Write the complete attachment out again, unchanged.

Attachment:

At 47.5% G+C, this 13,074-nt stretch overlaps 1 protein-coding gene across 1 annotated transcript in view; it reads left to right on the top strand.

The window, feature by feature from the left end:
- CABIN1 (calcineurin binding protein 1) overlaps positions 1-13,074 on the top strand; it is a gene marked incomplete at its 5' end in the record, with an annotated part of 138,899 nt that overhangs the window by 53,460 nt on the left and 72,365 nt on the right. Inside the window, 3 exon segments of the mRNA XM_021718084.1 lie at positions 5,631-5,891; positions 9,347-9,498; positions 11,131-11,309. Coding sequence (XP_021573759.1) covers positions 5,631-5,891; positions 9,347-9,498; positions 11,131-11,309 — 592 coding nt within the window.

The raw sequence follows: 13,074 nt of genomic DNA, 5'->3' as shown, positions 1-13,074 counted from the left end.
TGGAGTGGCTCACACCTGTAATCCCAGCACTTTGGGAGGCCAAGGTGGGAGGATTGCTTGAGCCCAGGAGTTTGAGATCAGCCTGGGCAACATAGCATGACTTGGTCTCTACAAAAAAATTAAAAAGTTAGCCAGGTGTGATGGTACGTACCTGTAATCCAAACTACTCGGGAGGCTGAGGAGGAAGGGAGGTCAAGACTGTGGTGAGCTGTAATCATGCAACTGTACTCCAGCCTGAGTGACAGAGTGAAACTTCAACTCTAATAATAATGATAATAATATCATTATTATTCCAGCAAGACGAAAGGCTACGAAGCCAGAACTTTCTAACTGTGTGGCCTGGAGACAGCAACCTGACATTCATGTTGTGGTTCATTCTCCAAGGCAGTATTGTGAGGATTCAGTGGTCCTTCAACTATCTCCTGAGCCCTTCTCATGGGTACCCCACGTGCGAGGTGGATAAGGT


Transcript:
At 47.5% G+C, this 13,074-nt stretch overlaps 1 protein-coding gene across 1 annotated transcript in view; it reads left to right on the top strand.

The window, feature by feature from the left end:
- CABIN1 (calcineurin binding protein 1) overlaps positions 1-13,074 on the top strand; it is a gene marked incomplete at its 5' end in the record, with an annotated part of 138,899 nt that overhangs the window by 53,460 nt on the left and 72,365 nt on the right. Inside the window, 3 exon segments of the mRNA XM_021718084.1 lie at positions 5,631-5,891; positions 9,347-9,498; positions 11,131-11,309. Coding sequence (XP_021573759.1) covers positions 5,631-5,891; positions 9,347-9,498; positions 11,131-11,309 — 592 coding nt within the window.

The raw sequence follows: 13,074 nt of genomic DNA, 5'->3' as shown, positions 1-13,074 counted from the left end.
TGGAGTGGCTCACACCTGTAATCCCAGCACTTTGGGAGGCCAAGGTGGGAGGATTGCTTGAGCCCAGGAGTTTGAGATCAGCCTGGGCAACATAGCATGACTTGGTCTCTACAAAAAAATTAAAAAGTTAGCCAGGTGTGATGGTACGTACCTGTAATCCAAACTACTCGGGAGGCTGAGGAGGAAGGGAGGTCAAGACTGTGGTGAGCTGTAATCATGCAACTGTACTCCAGCCTGAGTGACAGAGTGAAACTTCAACTCTAATAATAATGATAATAATATCATTATTATTCCAGCAAGACGAAAGGCTACGAAGCCAGAACTTTCTAACTGTGTGGCCTGGAGACAGCAACCTGACATTCATGTTGTGGTTCATTCTCCAAGGCAGTATTGTGAGGATTCAGTGGTCCTTCAACTATCTCCTGAGCCCTTCTCATGGGTACCCCACGTGCGAGGTGGATAAGGT